The maxim means that to obtain an equitable relief the plaintiff must himself be prepared to do "equity", that is, a plaintiff must recognise and submit to the right of his adversary, because, you must do unto your neighbour what you wish him to do unto you. There must be reciprocity.
If you want to exact the full measure, you must also be prepared to reciprocate. A court of law cannot impose terms on the party suing.
If he is entitled to a decision, the law must take its own course; but the practice of the Chancery Court was different in that while giving equitable relief it imposed such terms on the applicant which are agreeable to the conscience because of equity acts on the conscience of the party.
(b)Application and cases - This rule has many applications, e.g.:-
(1) Doctrine of the election - Stating the gist of the doctrine succinctly it may be said that where a donor A gives his own property to B and in the same instrument purports to give B's property to C, B will be put to an election, either to retain his own property and reject the benefit under the instrument or to accept the benefit granted to him by the donor, and allow the gift of his own property made by A to C to take effect.
But in no case can B choose to keep the benefit granted to himself and at the same time retain his property referred to in the instrument.
Equity fastens on the conscience of a person who is put to the election and refuses to allow him to take the benefit of a disposition contained in the will, the validity of which is not in question, except on certain conditions.
(2) Consolidation of mortgages - Where a person has been become entitled to two mortgages from the same mortgagor, he may consolidate these mortgages and refuse to permit the mortgagee to exercise his equitable right to redeem one mortgage unless and until the other is redeemed, i.e., unless there is simultaneous redemption of all.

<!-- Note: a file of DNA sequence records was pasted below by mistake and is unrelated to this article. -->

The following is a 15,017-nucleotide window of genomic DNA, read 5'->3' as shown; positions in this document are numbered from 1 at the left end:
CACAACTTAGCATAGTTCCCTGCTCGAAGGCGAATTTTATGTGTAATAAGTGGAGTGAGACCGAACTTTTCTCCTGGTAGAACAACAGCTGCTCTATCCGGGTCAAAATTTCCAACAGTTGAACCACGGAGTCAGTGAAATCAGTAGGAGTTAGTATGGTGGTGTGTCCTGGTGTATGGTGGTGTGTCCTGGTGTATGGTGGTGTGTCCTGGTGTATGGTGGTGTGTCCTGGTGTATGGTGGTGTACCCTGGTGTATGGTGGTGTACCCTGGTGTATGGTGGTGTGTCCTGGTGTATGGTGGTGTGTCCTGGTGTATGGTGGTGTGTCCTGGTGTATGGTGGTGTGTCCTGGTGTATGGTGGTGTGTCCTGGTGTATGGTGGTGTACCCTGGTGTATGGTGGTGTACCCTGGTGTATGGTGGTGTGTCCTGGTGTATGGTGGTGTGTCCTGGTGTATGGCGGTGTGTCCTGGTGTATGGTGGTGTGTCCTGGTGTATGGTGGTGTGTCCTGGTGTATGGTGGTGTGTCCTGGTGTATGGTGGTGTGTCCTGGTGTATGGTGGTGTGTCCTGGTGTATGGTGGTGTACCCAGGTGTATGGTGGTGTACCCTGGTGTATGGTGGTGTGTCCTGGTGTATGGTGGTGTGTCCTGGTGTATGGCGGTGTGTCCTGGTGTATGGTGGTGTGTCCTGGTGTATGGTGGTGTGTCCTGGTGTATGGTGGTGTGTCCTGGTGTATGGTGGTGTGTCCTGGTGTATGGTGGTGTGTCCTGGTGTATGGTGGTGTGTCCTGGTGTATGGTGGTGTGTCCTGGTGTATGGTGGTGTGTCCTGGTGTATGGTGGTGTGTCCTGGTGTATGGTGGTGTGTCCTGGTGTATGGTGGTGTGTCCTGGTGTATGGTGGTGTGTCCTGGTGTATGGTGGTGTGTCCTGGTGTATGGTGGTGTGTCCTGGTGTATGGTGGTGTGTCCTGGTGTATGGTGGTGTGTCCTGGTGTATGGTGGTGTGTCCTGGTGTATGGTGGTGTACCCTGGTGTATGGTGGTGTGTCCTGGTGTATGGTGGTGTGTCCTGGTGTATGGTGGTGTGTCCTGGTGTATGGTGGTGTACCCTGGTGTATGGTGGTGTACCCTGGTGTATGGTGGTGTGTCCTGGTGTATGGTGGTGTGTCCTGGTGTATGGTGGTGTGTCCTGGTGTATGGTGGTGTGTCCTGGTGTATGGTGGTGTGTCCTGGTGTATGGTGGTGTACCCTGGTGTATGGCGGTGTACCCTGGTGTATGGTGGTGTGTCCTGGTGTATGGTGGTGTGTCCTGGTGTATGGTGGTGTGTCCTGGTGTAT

This is called equity of consolidation. This is naturally on the principle that he who comes into equity must do equity.
(3) Notice to redeem mortgage - Notice to a mortgagee to redeem one's mortgage is an equitable right of the mortgagor.
(4) Equitable Estoppel: meaning, nature, and purpose - Estoppel is a principle which precludes a party from alleging or proving in legal proceedings that a fact is otherwise than it has appeared to be from the circumstances.
Apart from estoppel from record and estoppel by deed, promissory estoppel arises where a party has expressly or impliedly, by could or by conduct or by negligence, made a statement of fact, or so conducted himself, that the party who made the representation is not allowed to allege that the fact is otherwise than he has represented it to be.
The doctrine has been known by various names: promissory estoppel, equitable estoppel, quasi-estoppel, and new estoppel or estoppel in pais (by conduct).
It is a principle evolved by equity to avoid injustice and though commonly named as promissory estoppel, it is neither in the realm of contract nor in the realm of estoppel.
Essentials and Basis
The essential factors giving rise to an estoppel in pais are:
(a) a representation intended to induce a course of conduct on the part of the person to whom the representation was made;
(b) resulting from the representation, an act by the person to whom it was made;
(c) detriment to such a person from the act.
The doctrine has its basis in justice to an individual and though often described as a rule of evidence, more correctly it is a principle of law.
The starting-point of such application may be considered to be Collector of Bombay v. Municipal Corpn., Bombay, wherein the view was that holding out of the promise by the Government was binding on the Government and that a court of equity must prevent the perpetration of legal fraud.